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Dark, forbidden and sinister

The Darkroom
Anchor Bay Entertainment

With all the M. Night Shyamalan fakes making flicks with twist endings, it's easy to get jaded and apply every road-tested conclusion to the latest mystery-occult movie you're viewing. Maybe I'm getting stupider for watching them 'cause I didn't foresee this twist in the distance. And it's a good one.

A guy who was found wandering in the woods covered in blood hasn't been able to remember anything about his pre-bloodied existence for the last 50 years. He suspects the worst, as he keeps having violent images of a gargoyle-like creature attacking beautiful girls. After testing for a miracle drug that can help restore his memory turns out violently bad, he escapes a mental hospital, becomes homeless and is befriended by a young boy. The punk's wicked stepdad invites the crazy, silent brooding loon to live in the family's tool shed — it's a kid buddy-movie combo that Disney, in all its years, never bothered to try.

Of special interest to Xena fans, Lucy Lawless plays the kid's meek and mousy mom, totally against type — and she's a blonde to boot. Incidentally, that's not the twist. I'm not telling you the twist. But mark my words, it'll end in blood! And, yeah, tears. —Serene Dominic

 

TCM Archives: Forbidden Hollywood Collection, Vol. 1
Warner Home Video

The notion of "pre-Code Hollywood" has always been an enticing one. The idea that, before the prim censors got their hands on motion pictures, the studios were busy crafting degenerate and debauched fare in the '20s and '30s speaks directly to a prevailing belief that dirty minds are eternal. While the content of the movies made before the self-imposed Hays Code was indeed shocking, looking at the three films presented in the first volume of TCM's Forbidden Hollywood series, it's not for the reasons one may think. Adultery and the notion of "kept women" runs rampant through Baby Face (presented here in both its released version and a previously unseen, unedited version) and Red-Headed Woman (with Jean Harlow), while Waterloo Bridge cuts through the crap and just goes ahead and makes its protagonist (Mae Clarke) a prostitute. However, a weird sort of inverted sexism is far more prevalent and offensive; the women here are the predictable shrill subordinates; yet they also manage to be sexually manipulative and shrewdly exploitative in ways that are near-cartoonish in nature. Sure, you may get a flash of Jean Harlow's boobs in Red-Headed Woman, but what will truly shock you is the concept of gold-digging as Nietzschean virtue that Barbara Stanwyck represents in Baby Face. —Jason Ferguson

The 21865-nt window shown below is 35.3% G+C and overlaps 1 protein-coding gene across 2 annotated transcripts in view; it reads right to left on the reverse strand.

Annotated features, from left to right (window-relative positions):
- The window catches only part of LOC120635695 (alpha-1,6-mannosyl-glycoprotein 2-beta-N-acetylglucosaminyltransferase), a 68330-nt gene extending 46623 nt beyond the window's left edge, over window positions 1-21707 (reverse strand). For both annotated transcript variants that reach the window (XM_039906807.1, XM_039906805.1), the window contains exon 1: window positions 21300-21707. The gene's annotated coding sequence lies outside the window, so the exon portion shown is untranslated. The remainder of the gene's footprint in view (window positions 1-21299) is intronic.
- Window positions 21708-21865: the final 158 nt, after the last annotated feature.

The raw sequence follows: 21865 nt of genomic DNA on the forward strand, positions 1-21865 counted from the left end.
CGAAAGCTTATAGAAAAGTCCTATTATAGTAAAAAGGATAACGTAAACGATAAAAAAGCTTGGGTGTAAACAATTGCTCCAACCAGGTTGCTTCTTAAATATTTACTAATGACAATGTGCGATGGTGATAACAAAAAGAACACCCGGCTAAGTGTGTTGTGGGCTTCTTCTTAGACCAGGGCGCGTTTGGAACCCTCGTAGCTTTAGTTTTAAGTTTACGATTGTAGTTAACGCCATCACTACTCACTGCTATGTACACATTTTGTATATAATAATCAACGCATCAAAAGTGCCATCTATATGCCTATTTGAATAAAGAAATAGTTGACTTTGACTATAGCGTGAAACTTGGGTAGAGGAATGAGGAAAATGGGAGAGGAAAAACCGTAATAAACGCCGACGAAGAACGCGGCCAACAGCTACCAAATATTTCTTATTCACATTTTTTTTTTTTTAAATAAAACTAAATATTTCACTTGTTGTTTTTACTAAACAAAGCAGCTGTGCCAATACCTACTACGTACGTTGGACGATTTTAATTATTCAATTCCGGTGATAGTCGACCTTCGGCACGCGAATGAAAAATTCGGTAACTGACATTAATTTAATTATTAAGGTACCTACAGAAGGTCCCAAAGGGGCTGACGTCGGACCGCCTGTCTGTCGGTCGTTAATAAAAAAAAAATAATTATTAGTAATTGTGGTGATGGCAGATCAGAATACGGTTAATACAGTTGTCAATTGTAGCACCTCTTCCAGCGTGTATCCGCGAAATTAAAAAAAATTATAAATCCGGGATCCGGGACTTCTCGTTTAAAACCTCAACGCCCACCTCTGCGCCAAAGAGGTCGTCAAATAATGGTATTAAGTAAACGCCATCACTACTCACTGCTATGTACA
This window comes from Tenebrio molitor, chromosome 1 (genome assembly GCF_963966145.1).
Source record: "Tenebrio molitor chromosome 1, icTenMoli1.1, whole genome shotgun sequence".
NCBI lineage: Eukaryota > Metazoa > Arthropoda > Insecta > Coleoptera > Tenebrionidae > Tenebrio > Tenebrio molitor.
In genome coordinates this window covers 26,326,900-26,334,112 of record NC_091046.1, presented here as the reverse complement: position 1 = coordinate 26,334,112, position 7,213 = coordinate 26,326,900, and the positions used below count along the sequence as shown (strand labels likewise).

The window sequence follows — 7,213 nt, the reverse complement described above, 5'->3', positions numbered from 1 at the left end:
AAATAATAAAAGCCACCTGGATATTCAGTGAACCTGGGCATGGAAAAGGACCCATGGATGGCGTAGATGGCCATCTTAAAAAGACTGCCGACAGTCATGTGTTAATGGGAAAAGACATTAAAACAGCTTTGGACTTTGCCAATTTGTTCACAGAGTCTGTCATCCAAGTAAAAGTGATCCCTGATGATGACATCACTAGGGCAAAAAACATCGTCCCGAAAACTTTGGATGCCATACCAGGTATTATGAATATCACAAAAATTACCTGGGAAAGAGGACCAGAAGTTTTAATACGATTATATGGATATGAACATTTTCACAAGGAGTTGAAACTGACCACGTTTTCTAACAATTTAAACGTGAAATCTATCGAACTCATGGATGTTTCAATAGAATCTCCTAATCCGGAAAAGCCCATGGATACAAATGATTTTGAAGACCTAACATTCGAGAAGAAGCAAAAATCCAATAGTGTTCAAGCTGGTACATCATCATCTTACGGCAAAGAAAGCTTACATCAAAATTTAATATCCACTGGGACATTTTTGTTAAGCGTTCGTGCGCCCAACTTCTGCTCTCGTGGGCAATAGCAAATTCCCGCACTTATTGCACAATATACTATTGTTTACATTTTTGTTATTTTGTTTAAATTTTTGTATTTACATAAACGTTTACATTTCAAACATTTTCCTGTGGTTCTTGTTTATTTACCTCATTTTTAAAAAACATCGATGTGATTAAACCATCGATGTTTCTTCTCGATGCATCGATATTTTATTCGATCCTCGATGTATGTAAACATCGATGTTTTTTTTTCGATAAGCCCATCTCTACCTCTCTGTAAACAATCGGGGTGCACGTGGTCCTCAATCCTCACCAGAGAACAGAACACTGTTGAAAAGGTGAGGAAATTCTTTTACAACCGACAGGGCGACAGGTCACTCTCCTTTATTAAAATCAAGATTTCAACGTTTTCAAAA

To the Left of the Father
Kino video

A young man escapes a strict pious upbringing by fornicating with his sister and fleeing his residence, only to return to his farm home years later for a turbulent reunion in this first feature from Brazilian television director Luiz Fernando Carvalho. To the Left of the Father runs almost three hours, but its style is more of a meditative, Alexander Sokurov-like character study than an expansive epic. It's based on an acclaimed novel by Raduan Nassar, and much of the film's poetic narration is presumably lifted from it, using the passage of time and its excruciating repercussions as a recurring motif. With his tactile, exquisitely detailed imagery and mastery of montage, Carvalho juxtaposes quiet languor with unexpected emotional breakdowns, at times reaching the startling immediacy of horror. Selton Mello's soul-searing performance as the incestuously disturbed leading character is an uncomfortably authentic revelation. A 12-minute interview with Carvalho reveals him to harbor a Robert Bressonian capacity for cinematic philosophy as much as talent. —John Thomason

Jeff Meyers, Michael Hastings, Corey Hall, Serene Dominic, Jason Ferguson and John Thomason are film critics for Metro Times. Send comments to letters@metrotimes.com

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